“People should be thinking that the odds of the Fed cutting rates are pretty slim this year, but there seems to be this dogged optimism, or blind hope, that that will happen,” Peters said.
The Fed meets next week to decide whether to adjust short-term interest rates. It is expected to keep rates on hold, but any statement that indicates policymakers might raise or lower rates later in the year could move stocks.
Though the market has steadied itself since Tuesday’s drop, market watchers aren’t discounting the possibility of more seesawing as new data trickles in and as investors try to get a sense of how widespread the problems facing subprime lenders are. Subprime lenders make loans to people with poor credit; rising defaults in those loans have helped trigger the market’s recent plunges.
“We haven’t hit bottom yet, so we’re going to get these pretty violent swings,” said Barry James, president and chief executive of James Investment Research Inc. “But we don’t see this as the beginning of a big bear market yet. We think this just a normal correction.”
Volatility was also high ahead of contract expirations Friday for stock index futures, stock index options, stock options and single stock futures.
Stocks got a boost from IntercontinentalExchange Inc.’s unsolicited $9.9 billion all-stock bid for CBOT Holdings. ICE’s bid followed an already agreed-upon $8 billion takeover of CBOT by Chicago Mercantile Exchange Holdings Inc.
CBOT rose $28.86, or 17 percent, to $194.95; ICE fell $3.83, or 3 percent, to $128.10; and CME fell $31.09, or 5.5 percent, to $532.88.
In other takeover news, Cisco Systems Inc. agreed to acquire Web conferencing company WebEx for about $3.2 billion in cash, while General Electric Co.’s Capital Solutions business and Blackstone Group agreed to buy PHH Corp. for $1.69 billion. PHH provides mortgage and vehicle fleet management services.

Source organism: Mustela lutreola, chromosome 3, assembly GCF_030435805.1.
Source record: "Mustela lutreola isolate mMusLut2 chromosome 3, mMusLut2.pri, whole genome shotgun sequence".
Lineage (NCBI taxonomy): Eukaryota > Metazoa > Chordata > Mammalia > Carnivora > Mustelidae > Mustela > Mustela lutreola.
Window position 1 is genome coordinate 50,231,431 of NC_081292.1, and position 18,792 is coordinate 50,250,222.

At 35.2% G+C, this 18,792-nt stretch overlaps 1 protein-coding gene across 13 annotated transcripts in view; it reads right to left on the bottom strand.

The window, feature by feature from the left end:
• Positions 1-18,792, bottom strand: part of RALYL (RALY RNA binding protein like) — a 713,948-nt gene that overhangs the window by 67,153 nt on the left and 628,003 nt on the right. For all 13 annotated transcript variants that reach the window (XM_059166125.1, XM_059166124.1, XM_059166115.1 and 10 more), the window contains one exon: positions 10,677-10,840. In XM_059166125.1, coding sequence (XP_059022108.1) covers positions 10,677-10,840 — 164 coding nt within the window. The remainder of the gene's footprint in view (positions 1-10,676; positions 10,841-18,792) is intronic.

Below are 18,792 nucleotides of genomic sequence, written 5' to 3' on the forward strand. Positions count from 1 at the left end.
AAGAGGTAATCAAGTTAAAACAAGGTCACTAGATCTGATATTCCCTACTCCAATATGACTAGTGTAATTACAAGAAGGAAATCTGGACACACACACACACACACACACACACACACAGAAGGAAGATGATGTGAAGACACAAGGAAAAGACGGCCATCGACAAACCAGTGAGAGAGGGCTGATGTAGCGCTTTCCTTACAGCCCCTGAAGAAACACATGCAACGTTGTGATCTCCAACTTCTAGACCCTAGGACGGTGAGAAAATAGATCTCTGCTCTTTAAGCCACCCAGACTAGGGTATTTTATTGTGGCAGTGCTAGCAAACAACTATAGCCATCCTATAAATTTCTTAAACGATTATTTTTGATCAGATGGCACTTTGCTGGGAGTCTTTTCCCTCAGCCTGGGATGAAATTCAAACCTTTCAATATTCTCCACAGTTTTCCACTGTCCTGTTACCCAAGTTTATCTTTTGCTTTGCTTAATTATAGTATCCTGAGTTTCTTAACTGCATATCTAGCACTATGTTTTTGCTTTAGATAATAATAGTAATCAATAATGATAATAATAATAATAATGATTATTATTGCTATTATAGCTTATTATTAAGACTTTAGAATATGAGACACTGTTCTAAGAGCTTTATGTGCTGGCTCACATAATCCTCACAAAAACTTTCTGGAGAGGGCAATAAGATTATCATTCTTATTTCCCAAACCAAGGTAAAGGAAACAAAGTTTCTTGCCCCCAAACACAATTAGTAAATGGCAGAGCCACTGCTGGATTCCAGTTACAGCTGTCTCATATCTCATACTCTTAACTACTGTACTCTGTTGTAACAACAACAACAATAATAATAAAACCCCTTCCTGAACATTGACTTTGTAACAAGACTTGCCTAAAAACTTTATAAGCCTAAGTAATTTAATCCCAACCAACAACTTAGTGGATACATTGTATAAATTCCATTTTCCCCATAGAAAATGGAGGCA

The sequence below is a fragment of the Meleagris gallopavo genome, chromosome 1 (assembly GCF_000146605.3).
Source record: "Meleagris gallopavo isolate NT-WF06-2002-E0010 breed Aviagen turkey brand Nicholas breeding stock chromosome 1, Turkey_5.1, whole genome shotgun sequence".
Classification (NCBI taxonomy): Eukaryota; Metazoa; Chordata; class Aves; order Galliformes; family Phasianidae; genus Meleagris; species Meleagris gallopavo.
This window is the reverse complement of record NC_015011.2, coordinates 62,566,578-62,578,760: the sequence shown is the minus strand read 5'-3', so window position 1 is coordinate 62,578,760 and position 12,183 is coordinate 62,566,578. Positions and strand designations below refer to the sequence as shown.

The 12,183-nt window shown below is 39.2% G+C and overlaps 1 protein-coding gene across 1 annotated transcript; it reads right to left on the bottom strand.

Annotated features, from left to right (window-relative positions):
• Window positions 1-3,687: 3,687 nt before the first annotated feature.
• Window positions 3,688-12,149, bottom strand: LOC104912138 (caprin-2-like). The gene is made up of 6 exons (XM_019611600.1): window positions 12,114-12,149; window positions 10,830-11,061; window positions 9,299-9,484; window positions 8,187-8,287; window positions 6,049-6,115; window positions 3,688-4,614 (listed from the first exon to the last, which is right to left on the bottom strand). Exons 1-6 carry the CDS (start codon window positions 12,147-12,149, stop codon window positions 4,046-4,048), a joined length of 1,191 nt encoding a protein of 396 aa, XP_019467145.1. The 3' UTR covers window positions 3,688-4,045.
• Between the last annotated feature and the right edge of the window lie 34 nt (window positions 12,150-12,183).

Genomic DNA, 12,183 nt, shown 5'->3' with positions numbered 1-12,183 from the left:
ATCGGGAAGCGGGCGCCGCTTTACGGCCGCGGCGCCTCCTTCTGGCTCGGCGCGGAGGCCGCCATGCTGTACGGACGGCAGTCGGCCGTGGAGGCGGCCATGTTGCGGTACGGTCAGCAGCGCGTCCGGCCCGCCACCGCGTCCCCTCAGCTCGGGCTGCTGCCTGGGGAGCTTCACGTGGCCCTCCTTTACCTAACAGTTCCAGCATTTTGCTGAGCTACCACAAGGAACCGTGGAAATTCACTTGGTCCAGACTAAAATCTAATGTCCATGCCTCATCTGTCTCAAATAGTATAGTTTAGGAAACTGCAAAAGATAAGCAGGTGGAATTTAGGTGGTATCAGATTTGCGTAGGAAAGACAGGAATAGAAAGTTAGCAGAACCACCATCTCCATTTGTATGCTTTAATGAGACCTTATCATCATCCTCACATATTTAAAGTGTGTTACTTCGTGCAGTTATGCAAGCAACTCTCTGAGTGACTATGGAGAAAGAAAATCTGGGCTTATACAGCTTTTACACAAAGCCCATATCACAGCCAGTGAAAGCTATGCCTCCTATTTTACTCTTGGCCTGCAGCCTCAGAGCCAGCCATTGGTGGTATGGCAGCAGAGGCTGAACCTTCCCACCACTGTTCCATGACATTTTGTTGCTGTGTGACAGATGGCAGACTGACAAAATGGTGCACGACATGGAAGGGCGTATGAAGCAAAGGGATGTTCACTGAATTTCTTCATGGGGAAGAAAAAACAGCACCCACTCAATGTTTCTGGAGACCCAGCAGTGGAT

Cisco fell 4 cents to $25.81, and WebEx rose $10.18, or 22 percent, to $56.38.
GE rose 21 cents to $34.52, and PHH rose $3.29, or 11.8 percent, to $31.10.
Markets also appeared confident that the job market is holding steady. The Labor Department Thursday said the number of Americans seeking unemployment benefits fell for the second straight week. Analysts note, however, that the data can swing drastically from week to week.
Asian and European markets advanced. Japan’s Nikkei stock average rose 1.10 percent. Britain’s FTSE 100 gained 2.21 percent, Germany’s DAX index added 2.14 percent, and France’s CAC-40 advanced 1.77 percent.
Advancing issues outnumbered decliners by more than 2 to 1 on the New York Stock Exchange, where volume came to 1.51 billion shares, down from 2.07 billion shares Wednesday.
The Russell 2000 index of smaller companies was up 7.93, or 1.02 percent, at 783.61.
Oil prices fell 61 cents to settle at $57.55 a barrel on the New York Mercantile Exchange, after the Organization for Petroleum Exporting Countries decided to keep output steady, as expected.